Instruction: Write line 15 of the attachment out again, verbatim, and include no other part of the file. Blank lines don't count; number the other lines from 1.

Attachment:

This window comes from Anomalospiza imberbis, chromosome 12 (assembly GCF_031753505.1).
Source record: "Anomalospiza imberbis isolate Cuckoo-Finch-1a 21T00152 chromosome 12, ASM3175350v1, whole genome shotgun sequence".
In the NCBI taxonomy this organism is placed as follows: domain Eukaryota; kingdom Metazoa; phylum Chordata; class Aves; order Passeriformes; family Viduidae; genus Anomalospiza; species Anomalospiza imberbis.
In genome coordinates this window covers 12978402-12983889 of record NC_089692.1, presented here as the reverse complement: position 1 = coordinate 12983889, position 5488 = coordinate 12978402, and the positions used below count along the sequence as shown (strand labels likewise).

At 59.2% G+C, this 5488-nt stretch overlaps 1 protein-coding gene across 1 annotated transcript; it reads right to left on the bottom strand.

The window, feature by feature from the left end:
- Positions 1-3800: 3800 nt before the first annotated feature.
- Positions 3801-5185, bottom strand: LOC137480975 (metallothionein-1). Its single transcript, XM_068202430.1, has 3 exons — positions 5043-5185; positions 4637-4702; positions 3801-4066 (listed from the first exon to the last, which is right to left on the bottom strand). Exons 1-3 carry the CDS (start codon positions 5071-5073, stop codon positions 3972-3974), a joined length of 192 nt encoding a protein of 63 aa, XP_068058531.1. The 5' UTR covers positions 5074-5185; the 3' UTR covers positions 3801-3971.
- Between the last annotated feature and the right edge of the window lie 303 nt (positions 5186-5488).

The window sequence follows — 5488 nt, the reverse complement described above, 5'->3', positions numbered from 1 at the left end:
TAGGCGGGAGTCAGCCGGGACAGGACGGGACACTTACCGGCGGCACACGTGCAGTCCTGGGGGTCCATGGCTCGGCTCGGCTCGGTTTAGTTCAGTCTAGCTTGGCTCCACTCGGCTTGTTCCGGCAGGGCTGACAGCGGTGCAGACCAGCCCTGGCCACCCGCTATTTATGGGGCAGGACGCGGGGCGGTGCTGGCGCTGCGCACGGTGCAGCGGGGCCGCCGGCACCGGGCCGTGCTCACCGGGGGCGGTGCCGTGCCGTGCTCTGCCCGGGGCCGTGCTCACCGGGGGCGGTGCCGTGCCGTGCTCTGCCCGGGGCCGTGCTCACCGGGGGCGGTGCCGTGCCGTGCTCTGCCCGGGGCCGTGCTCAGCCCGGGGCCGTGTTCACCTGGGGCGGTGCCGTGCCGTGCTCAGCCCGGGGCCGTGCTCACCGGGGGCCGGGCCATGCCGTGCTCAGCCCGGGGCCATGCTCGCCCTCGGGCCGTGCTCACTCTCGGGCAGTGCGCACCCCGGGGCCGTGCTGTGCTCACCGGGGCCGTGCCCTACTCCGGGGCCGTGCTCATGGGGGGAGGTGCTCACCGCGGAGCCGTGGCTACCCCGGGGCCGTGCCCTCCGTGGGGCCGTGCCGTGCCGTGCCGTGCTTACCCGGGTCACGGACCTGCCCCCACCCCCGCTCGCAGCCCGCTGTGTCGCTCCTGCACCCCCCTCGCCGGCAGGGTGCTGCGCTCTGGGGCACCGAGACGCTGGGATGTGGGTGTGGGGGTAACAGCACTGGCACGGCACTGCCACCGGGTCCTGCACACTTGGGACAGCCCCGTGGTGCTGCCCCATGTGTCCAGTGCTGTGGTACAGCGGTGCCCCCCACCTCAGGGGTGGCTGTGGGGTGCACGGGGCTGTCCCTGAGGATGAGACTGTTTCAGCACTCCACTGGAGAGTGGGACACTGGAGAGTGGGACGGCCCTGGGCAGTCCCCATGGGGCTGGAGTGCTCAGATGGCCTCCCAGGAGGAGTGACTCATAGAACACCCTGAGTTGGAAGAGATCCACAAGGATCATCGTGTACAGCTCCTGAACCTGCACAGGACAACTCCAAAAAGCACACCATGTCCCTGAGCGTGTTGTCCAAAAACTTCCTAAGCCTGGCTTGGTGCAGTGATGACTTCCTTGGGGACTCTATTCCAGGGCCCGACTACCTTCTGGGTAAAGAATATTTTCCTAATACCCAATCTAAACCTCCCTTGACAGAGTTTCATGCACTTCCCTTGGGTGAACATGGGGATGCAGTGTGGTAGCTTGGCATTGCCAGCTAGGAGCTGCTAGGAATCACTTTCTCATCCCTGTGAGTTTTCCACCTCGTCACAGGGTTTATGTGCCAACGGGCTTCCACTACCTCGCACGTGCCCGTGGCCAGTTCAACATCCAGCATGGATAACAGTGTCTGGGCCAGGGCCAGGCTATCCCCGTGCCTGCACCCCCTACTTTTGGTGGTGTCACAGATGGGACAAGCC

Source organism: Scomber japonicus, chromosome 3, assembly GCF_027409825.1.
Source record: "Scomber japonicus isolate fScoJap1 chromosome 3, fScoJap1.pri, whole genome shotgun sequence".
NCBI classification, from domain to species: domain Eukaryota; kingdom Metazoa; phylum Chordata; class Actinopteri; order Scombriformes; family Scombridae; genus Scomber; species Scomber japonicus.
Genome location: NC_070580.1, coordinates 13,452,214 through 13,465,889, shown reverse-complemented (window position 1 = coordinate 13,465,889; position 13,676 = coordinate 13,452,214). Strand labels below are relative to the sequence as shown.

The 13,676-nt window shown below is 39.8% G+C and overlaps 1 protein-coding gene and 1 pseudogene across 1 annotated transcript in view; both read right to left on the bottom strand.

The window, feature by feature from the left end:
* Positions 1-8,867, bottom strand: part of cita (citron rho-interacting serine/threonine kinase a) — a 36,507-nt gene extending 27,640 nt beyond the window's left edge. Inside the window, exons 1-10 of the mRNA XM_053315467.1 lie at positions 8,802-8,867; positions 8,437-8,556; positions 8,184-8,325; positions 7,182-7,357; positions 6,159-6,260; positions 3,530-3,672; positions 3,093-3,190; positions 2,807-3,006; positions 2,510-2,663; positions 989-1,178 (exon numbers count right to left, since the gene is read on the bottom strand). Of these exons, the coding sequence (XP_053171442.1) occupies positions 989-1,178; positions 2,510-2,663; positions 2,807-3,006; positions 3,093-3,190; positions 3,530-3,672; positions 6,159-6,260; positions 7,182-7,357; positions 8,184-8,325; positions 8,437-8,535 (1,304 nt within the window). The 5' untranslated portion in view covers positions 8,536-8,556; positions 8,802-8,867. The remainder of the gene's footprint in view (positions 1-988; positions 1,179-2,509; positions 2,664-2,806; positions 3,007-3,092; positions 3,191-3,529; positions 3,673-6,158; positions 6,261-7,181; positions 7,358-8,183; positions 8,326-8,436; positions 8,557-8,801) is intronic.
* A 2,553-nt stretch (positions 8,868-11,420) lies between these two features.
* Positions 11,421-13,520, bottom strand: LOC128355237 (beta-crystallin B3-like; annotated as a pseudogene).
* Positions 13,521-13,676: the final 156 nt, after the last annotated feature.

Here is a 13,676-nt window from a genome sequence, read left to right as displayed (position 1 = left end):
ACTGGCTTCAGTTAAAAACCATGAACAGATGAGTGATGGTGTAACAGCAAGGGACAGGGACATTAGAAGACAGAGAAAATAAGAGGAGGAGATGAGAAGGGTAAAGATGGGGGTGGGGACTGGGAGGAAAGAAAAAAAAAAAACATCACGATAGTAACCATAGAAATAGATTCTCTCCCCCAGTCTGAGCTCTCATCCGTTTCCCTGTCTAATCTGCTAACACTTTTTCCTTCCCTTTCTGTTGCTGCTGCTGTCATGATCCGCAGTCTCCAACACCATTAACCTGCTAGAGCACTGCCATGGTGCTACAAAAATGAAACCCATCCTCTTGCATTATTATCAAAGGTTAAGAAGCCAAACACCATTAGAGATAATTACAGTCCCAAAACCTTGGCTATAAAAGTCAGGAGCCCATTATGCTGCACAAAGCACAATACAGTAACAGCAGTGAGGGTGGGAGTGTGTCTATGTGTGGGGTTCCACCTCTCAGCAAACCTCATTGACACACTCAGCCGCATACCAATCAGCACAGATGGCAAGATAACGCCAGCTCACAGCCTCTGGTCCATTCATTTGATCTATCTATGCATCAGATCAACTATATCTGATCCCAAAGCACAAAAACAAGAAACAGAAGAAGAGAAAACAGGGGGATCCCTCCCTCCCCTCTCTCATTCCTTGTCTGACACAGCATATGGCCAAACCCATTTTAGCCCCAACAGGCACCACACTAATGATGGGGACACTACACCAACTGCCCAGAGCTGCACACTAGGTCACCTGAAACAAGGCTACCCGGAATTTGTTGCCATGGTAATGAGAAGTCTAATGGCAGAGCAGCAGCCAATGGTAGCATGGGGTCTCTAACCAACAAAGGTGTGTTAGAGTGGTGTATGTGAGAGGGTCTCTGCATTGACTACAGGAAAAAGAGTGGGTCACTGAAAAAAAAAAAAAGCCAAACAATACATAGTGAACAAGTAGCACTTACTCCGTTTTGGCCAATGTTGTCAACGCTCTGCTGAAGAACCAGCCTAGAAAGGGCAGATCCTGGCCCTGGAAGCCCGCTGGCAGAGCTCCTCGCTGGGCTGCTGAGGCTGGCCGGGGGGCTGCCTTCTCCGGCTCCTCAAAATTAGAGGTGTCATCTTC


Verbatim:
Genome location: NC_070580.1, coordinates 13,452,214 through 13,465,889, shown reverse-complemented (window position 1 = coordinate 13,465,889; position 13,676 = coordinate 13,452,214). Strand labels below are relative to the sequence as shown.